During the month of September 2015, they took the courses Introduction to Design in Multicultural Environments and their country study course on Colombia. And they travelled to Colombia beginning October. At their arrival in Cartagena, Colombia, they had to use a couple of weeks to settle down, meet Ana María and get in touch with the community through their main contact person, who happened to be running for a local political positions in the upcoming elections. This meant that their design work as such could only start in earnest in November. During that month the students developed several workshops, conducted interviews and observations and spend time with the community to understand their struggles, their structure, their interests, their motivations, their knowledge. All these activities took time and effort and already beginning December some ideas started to crystalize: FEM, the community and the students design a production project.
The main idea was to produce new crafts using local materials and building upon the Zenú traditional knowledge on how to weave the materials into different products. The famous traditional product has been a hat. But through this project the community opened up to the possibility of making new products. They started with a lamp, which was designed to be sold in Denmark. During the remaining of their time in Cartagena, before travelling home at the beginning of January 2016, the students were able to contribute to setting up the first production line which included structuring the production steps, defining responsibilities, acquiring the materials and purchasing robust sewing machines. Some of the investment was covered by the community and a bit portion of it was covered by a crowd sourcing set in motion by the students. When the students returned to Denmark they had around 25 products with them to deliver to the first customers. The lamp was dubbed Ninha. “Ninha is the name of the son of Zenú gods, who was sent to the sky to illuminate the earth and become the sun and thereby give life to people, animals and plants. NINHA provides a source of light in its literal sense but also sheds light on the amazing artwork by the Zenús and their struggles of maintaining their heritage in Colombia. NINHA illuminates the road for us to support sustainable initiatives and leave positive footprints while beautifully lighting up our homes.”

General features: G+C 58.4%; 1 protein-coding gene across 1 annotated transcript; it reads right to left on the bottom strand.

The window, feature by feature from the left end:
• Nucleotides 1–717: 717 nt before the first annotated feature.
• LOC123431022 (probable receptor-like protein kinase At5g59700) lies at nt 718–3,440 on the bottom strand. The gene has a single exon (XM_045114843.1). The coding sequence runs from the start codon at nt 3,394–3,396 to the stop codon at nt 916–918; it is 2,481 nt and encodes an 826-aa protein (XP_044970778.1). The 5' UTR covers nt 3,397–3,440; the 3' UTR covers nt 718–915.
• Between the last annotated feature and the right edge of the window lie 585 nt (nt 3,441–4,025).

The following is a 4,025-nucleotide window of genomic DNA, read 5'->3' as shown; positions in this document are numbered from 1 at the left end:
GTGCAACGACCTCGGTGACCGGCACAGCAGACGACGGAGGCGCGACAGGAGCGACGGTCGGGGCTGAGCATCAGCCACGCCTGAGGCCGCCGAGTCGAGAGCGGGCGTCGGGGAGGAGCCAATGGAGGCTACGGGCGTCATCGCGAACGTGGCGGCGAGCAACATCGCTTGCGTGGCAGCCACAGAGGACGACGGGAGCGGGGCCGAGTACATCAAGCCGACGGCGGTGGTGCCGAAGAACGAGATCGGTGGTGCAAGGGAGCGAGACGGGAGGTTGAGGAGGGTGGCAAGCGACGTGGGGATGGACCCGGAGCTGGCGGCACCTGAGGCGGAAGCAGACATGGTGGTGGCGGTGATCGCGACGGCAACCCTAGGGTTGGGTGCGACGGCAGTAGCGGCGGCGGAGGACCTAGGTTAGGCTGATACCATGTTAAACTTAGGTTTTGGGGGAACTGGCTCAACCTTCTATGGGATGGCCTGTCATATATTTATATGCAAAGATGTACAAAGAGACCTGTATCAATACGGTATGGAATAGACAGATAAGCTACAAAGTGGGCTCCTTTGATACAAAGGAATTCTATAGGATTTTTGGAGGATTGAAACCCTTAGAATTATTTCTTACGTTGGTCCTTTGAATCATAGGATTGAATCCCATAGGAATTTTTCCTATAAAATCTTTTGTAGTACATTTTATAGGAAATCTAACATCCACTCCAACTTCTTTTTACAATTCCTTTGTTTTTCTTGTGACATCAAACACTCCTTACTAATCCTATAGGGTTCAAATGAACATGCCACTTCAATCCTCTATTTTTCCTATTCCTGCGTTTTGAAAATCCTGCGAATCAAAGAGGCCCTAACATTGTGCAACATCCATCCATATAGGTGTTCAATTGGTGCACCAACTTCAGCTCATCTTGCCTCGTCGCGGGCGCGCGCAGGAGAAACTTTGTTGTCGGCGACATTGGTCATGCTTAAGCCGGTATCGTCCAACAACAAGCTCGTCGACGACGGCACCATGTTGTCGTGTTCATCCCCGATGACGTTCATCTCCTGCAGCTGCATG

Back in Denmark in January 2016 Christine and Michala delivered their project which was awarded a top grade as they met all the academic requirements and were able to present a complete, inspiring and well reflected Design With People project. A full record of the activities of the students project can be found at http://cmincolombia.wixsite.com/blog. Ninha’s official website is now http://www.ninha.co. Michala and Christina continue to be in contact with FEM and the Zenú community and they further collaborate with the Ninha project, although they know that their formal engagement is finished.
The most interesting aspect of Dwp and the example of Ninha is that it is a conscious attempt to subvert the standard conception of knowledge and expertise in collaboration with vulnerable communities. Although criticisms have been elaborated for decades the main misunderstanding of aid work and aid industry it is still alive: it is the belief that western well educated professionals and students have the capacity to solve the problems of vulnerable communities by applying science and technology learned at university.
This is particularly dramatic in well intentioned initiatives like “engineers without borders” and other similar initiatives. Teachers and students still praise the failed mantra: if we could apply the powerful tools we learn at our engineering school to solve communities’ problems. The truth however, as ESJP scholars have elaborated for years, is that western science and technology cannot serve the purpose of helping vulnerable communities because it is a knowledge which is highly ignorant of what a vulnerable community is, how they struggle and what kind of solutions can be developed with the community. Worse even, a lot of the knowledge imparted in engineering schools comes from historical developments aimed outright at colonization by force of vulnerable communities or the disciplinarization of workforce like operations research, logistics, cybernetics, Taylorism and Fordism, just to mention a few. Therefore, any time any teacher or student naively believes in the application of existing science and technology and specially text book engineering to solve problems faced by vulnerable communities, they are participating unconsciously in the same colonial adventure that brought communities into a vulnerable position.
The Zenú community in Cartagena that developed Ninha with FEM and Michala and Christine, have been facing displacement and violence for centuries due mainly to agricultural developments promoted by the central government of Colombia in collaboration with international companies to produce high intensity crops to sell in the international market. The latest wave of displacement was caused by the incentives to grow oil palm in Colombia, which in turn potentiated land grabbing dynamics at the cost of the rights of indigenous communities. This is one of the reasons part of the Zenú people have moved into the urban margins of Cartagena. So it is western science and technology that have put the Zenú in a vulnerable position. So how can anybody believe that the same science and technology alone will help them out? What FEM and Michala and Christine have done is to abandon the idea that western science and technology will help in any fundamental way. They have worked with the community to rescue and potentiate their own knowledge of materials, design and production and learn together how that can become a productive project.